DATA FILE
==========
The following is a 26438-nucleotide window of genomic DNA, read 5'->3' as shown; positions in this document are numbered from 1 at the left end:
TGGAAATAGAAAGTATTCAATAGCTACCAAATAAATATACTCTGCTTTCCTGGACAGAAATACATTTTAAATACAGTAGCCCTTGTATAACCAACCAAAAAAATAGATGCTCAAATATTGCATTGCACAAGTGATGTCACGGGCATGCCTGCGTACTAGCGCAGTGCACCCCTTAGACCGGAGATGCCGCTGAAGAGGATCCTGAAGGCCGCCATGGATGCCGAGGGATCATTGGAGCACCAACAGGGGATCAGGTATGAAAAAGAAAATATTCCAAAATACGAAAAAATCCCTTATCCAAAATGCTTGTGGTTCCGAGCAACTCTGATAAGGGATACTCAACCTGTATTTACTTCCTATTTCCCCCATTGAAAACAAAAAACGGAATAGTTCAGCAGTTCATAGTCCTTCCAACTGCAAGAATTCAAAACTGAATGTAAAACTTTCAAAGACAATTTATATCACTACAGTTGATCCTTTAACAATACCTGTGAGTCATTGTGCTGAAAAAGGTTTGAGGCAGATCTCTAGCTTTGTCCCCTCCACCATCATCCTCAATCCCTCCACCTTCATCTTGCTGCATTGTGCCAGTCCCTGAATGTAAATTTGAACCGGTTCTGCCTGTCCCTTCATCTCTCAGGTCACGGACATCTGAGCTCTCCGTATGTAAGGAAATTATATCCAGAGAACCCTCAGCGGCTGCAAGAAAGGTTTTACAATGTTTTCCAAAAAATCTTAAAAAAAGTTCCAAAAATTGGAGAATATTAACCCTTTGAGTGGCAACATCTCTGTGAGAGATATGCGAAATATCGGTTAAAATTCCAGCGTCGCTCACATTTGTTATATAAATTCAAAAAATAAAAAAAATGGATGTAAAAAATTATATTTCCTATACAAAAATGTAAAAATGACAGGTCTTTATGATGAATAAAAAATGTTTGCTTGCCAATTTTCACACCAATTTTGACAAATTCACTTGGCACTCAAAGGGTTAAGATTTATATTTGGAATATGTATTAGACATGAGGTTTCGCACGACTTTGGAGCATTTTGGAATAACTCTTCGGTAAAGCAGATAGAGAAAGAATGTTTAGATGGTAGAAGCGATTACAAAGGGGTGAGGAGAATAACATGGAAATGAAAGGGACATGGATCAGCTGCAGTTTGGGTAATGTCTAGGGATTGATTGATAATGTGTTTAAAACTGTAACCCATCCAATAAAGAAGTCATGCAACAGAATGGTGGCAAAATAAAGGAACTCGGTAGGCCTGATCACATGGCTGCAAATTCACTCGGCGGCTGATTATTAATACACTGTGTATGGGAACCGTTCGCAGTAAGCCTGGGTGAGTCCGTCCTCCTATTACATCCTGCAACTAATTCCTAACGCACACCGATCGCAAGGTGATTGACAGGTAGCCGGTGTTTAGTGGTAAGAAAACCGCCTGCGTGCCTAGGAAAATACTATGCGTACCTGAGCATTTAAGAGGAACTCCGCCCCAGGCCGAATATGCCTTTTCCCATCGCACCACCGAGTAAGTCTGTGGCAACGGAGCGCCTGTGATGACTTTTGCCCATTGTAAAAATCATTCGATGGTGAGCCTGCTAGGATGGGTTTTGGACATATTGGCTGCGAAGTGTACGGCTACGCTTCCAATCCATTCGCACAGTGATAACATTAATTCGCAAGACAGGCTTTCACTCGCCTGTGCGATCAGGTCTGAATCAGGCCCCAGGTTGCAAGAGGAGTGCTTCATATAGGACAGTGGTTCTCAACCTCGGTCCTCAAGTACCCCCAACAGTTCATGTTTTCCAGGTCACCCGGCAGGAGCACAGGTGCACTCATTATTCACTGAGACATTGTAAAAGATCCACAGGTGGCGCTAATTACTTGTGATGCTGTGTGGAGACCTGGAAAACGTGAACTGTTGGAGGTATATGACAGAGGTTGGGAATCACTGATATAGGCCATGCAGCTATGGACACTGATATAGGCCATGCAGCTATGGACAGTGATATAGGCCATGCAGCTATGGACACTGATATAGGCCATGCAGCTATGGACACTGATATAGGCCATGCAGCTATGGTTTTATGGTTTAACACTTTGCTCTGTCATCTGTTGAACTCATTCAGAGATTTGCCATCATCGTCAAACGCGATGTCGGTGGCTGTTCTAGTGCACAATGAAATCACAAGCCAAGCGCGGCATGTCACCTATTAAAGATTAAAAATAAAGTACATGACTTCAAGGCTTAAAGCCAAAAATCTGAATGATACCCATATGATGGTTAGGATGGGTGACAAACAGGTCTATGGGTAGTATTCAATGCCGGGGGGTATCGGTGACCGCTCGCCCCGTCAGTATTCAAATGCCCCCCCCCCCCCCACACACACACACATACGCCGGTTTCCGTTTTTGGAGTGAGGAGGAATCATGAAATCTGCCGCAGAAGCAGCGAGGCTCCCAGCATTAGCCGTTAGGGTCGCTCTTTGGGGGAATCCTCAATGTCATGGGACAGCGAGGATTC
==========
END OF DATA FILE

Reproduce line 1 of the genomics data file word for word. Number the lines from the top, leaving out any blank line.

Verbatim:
The following is a 26438-nucleotide window of genomic DNA, read 5'->3' as shown; positions in this document are numbered from 1 at the left end: